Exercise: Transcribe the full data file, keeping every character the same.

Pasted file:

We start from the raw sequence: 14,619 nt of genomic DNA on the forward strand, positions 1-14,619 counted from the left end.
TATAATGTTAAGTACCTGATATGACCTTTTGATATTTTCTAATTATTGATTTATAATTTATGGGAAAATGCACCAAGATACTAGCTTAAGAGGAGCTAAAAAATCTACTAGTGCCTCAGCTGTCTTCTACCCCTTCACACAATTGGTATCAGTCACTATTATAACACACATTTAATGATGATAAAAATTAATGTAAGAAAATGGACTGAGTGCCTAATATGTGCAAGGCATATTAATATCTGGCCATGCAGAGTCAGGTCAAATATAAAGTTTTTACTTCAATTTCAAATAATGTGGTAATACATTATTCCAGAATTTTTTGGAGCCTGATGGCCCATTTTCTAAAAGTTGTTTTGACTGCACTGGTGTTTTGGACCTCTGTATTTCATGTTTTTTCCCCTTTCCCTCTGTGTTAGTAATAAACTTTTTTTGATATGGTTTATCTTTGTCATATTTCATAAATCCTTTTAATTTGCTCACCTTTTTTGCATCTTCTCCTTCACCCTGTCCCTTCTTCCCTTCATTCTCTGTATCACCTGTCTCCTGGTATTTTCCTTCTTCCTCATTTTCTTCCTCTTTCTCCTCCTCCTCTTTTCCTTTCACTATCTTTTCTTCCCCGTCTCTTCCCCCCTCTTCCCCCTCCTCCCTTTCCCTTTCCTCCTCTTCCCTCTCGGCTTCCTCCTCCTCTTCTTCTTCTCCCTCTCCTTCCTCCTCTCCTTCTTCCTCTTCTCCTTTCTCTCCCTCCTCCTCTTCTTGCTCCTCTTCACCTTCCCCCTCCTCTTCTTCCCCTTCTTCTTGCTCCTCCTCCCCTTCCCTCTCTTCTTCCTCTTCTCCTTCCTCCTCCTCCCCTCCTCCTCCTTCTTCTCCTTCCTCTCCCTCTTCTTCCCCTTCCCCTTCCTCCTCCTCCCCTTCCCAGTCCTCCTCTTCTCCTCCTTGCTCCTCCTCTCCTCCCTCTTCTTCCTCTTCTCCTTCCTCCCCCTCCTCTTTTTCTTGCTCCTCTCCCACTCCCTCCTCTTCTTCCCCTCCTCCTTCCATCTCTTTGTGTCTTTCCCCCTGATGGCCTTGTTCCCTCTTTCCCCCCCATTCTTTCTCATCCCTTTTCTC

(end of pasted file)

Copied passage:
We start from the raw sequence: 14,619 nt of genomic DNA on the forward strand, positions 1-14,619 counted from the left end.
TATAATGTTAAGTACCTGATATGACCTTTTGATATTTTCTAATTATTGATTTATAATTTATGGGAAAATGCACCAAGATACTAGCTTAAGAGGAGCTAAAAAATCTACTAGTGCCTCAGCTGTCTTCTACCCCTTCACACAATTGGTATCAGTCACTATTATAACACACATTTAATGATGATAAAAATTAATGTAAGAAAATGGACTGAGTGCCTAATATGTGCAAGGCATATTAATATCTGGCCATGCAGAGTCAGGTCAAATATAAAGTTTTTACTTCAATTTCAAATAATGTGGTAATACATTATTCCAGAATTTTTTGGAGCCTGATGGCCCATTTTCTAAAAGTTGTTTTGACTGCACTGGTGTTTTGGACCTCTGTATTTCATGTTTTTTCCCCTTTCCCTCTGTGTTAGTAATAAACTTTTTTTGATATGGTTTATCTTTGTCATATTTCATAAATCCTTTTAATTTGCTCACCTTTTTTGCATCTTCTCCTTCACCCTGTCCCTTCTTCCCTTCATTCTCTGTATCACCTGTCTCCTGGTATTTTCCTTCTTCCTCATTTTCTTCCTCTTTCTCCTCCTCCTCTTTTCCTTTCACTATCTTTTCTTCCCCGTCTCTTCCCCCCTCTTCCCCCTCCTCCCTTTCCCTTTCCTCCTCTTCCCTCTCGGCTTCCTCCTCCTCTTCTTCTTCTCCCTCTCCTTCCTCCTCTCCTTCTTCCTCTTCTCCTTTCTCTCCCTCCTCCTCTTCTTGCTCCTCTTCACCTTCCCCCTCCTCTTCTTCCCCTTCTTCTTGCTCCTCCTCCCCTTCCCTCTCTTCTTCCTCTTCTCCTTCCTCCTCCTCCCCTCCTCCTCCTTCTTCTCCTTCCTCTCCCTCTTCTTCCCCTTCCCCTTCCTCCTCCTCCCCTTCCCAGTCCTCCTCTTCTCCTCCTTGCTCCTCCTCTCCTCCCTCTTCTTCCTCTTCTCCTTCCTCCCCCTCCTCTTTTTCTTGCTCCTCTCCCACTCCCTCCTCTTCTTCCCCTCCTCCTTCCATCTCTTTGTGTCTTTCCCCCTGATGGCCTTGTTCCCTCTTTCCCCCCCATTCTTTCTCATCCCTTTTCTC